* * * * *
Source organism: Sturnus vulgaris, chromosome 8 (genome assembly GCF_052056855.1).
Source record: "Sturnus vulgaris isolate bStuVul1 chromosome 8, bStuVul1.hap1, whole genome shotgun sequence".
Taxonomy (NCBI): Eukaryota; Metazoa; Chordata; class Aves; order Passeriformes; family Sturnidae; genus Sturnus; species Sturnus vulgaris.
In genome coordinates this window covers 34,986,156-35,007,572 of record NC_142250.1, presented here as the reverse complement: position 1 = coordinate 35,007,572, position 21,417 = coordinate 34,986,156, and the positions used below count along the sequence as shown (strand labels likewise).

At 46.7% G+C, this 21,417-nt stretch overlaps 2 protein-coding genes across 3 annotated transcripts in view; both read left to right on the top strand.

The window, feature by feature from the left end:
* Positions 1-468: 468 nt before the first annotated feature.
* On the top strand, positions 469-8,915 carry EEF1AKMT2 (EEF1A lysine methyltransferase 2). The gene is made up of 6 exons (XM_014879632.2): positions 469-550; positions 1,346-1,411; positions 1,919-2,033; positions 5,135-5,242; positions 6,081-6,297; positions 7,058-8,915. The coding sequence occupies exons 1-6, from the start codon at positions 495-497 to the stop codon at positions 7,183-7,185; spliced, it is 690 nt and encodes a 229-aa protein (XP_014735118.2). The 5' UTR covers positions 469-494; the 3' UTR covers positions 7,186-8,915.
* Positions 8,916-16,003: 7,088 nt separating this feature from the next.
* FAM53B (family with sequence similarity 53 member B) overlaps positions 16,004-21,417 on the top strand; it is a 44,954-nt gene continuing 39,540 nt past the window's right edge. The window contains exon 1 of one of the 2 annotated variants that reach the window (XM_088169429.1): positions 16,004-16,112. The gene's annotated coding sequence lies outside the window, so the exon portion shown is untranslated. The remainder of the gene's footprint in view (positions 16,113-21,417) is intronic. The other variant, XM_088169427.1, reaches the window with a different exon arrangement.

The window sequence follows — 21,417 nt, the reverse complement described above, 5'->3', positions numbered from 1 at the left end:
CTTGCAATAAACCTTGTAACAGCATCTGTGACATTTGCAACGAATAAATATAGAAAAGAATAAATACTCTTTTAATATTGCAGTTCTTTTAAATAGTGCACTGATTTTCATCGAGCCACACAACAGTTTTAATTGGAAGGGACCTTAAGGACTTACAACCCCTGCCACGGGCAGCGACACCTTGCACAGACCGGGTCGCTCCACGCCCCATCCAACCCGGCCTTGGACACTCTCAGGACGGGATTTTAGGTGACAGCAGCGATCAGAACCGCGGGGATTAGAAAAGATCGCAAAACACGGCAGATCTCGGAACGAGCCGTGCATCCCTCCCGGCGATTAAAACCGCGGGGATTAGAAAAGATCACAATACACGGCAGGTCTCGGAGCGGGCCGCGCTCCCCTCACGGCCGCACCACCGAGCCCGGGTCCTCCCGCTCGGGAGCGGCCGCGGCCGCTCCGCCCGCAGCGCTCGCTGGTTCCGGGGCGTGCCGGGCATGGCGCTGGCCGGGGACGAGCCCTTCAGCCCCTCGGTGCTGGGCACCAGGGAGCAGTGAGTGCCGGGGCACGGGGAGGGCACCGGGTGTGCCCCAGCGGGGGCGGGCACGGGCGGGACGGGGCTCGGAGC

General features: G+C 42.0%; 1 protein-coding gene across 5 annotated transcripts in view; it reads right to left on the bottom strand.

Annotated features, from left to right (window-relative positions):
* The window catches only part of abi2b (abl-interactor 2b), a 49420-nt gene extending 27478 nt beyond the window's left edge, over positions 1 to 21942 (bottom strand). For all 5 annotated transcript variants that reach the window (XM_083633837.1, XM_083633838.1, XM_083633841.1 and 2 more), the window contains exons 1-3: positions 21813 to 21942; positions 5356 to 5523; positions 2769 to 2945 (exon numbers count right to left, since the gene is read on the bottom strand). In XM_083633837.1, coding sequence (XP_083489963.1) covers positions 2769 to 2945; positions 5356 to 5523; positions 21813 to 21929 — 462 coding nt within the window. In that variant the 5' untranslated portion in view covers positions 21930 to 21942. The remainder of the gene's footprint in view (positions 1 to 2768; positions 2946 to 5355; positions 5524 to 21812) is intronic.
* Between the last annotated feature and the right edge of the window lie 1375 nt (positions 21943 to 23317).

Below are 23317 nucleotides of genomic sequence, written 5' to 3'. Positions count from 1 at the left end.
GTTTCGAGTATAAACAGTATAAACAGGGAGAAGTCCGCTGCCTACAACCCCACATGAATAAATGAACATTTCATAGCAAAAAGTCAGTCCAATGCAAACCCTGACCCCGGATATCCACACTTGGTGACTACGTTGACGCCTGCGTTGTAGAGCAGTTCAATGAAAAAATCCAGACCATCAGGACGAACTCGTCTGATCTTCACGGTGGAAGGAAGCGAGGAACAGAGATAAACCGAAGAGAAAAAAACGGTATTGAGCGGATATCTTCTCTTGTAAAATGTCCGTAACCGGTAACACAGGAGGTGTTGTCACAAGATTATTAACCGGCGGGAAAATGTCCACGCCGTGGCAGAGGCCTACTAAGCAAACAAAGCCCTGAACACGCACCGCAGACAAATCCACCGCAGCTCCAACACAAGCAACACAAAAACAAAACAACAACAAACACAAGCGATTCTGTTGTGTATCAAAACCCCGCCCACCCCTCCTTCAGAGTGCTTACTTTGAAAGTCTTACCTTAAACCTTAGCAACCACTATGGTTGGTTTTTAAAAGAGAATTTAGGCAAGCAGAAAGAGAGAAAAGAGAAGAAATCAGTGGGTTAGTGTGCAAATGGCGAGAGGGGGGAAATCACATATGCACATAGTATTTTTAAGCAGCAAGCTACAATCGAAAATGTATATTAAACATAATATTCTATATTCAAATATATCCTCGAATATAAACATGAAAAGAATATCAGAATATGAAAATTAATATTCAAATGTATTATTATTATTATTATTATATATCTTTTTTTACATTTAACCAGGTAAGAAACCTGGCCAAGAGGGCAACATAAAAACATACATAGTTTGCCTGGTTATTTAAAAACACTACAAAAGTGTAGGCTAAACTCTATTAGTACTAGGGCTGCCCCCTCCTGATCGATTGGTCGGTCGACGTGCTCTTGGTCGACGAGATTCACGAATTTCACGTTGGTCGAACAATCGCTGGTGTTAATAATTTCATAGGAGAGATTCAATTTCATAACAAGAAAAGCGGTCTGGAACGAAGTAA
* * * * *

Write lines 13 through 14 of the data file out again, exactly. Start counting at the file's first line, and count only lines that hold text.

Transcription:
General features: G+C 42.0%; 1 protein-coding gene across 5 annotated transcripts in view; it reads right to left on the bottom strand.

Annotated features, from left to right (window-relative positions):